Align interests among as many stakeholders as possible. Employers need a strategy for overcoming resistance from providers, health plans, health benefits consultants, and insurance brokers who prefer the status quo. “There are a lot of players in health care and all of these people in the middle who have a business model that is not necessarily aligned with providing the best value at the best price,” says Sachdev from Indiana’s Employers’ Forum.

The Peak Health Alliance has been strategic, bringing on board allies like media, local government, and individuals who buy their own coverage, as well as employers. It has also leveraged provider competition in some counties — persuading one hospital’s executives that they could take a significant share of the market from others — but hit a brick wall in others where hospitals with high profit margins refused to negotiate. Peak has also struggled to partner with brokers who advise employers about health strategies. “Brokers and consultants get really anxious that somebody else is solving the employers’ problem for them,” Peak’s Brockbank says. “They tend to start off with ‘no’ even though we make it clear the broad range of services they provide is invaluable and we assure them they’ll get their commission or fee.”

More widespread changes may require policy reforms. Whether these initiatives could be replicated in other markets is an open question. Bundled payment programs have had mixed results, with some studies finding they are most effective when applied to surgical procedures. It also takes considerable money and effort for employers to negotiate contracts year after year.

To curb health care prices more broadly, new legislation and price regulations may be needed. For example, legislation could bar anticompetitive conduct, including the use of contract terms that prevent employers from steering employees to higher-value institutions. The Bipartisan Policy Center has proposed that hospitals in highly concentrated markets work with the Federal Trade Commission to increase local competition or face price caps that would be linked to Medicare Advantage rates. The Hospital Competition Act of 2019 and the Fair Care Act of 2019, meanwhile, call for aligning Medicare and commercial rates in uncompetitive markets. Other alternatives include capping prices for out-of-network care, which would put downward pressure on hospitals’ in-network rates, or establishing flexible budgets that cover hospitals’ fixed costs and allow for marginal increases in revenue as volume rises.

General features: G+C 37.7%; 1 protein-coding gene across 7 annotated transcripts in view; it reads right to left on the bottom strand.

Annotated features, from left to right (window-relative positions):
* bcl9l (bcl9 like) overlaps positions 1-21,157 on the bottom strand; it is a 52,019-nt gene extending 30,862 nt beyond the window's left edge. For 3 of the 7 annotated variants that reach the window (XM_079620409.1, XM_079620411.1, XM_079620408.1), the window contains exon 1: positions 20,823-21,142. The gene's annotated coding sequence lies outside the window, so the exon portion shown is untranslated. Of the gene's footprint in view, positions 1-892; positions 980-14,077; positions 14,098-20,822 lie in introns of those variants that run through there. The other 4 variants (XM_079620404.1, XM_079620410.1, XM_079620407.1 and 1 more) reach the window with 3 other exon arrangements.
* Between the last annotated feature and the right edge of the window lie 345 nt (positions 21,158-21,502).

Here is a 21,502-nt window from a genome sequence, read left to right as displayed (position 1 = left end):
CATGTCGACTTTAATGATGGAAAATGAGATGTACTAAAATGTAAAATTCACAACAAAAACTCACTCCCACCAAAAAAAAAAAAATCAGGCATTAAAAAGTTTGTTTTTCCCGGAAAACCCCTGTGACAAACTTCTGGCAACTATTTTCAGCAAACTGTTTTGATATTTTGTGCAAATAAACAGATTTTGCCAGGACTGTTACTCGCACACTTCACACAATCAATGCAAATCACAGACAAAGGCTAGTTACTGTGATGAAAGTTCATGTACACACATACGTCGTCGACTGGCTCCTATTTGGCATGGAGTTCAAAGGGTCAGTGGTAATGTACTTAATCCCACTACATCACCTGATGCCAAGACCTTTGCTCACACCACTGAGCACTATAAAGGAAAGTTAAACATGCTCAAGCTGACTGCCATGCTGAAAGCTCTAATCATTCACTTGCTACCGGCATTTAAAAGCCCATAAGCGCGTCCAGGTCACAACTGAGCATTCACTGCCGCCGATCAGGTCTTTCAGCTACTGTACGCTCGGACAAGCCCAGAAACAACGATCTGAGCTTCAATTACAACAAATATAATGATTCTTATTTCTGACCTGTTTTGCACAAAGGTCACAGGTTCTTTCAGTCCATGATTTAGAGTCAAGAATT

Establishing a national all-payer claims database (APCD) that captures health care claims from public and private health plans could help by shifting the burden of collecting and analyzing price data from employers to the government. If it included data from self-insured employers, a national APCD could offer a comprehensive view of spending within and across markets.

Ultimately, what’s needed are solutions that align the interests of employers, their employees, and providers willing to negotiate — something that’s not possible in all cases but can be worth the effort. “This work is not for the faint of heart,” Brockbank says. “But when you hear a day care operator say this is the first time they’re offering health insurance to all of their employees, it keeps you going when you would otherwise get discouraged.”

Authors’ note: We reached out to spokespersons for Hartford HealthCare, Parkview Health, and Yale New Haven Health; they did not respond to requests for comment.

Publication Details



Sarah Klein, Consulting Writer and Editor

[email protected]


Sarah Klein and Martha Hostetter, “Tackling High Health Care Prices: A Look at Four Employer-Led Efforts,” feature article, Commonwealth Fund, Apr. 1, 2022.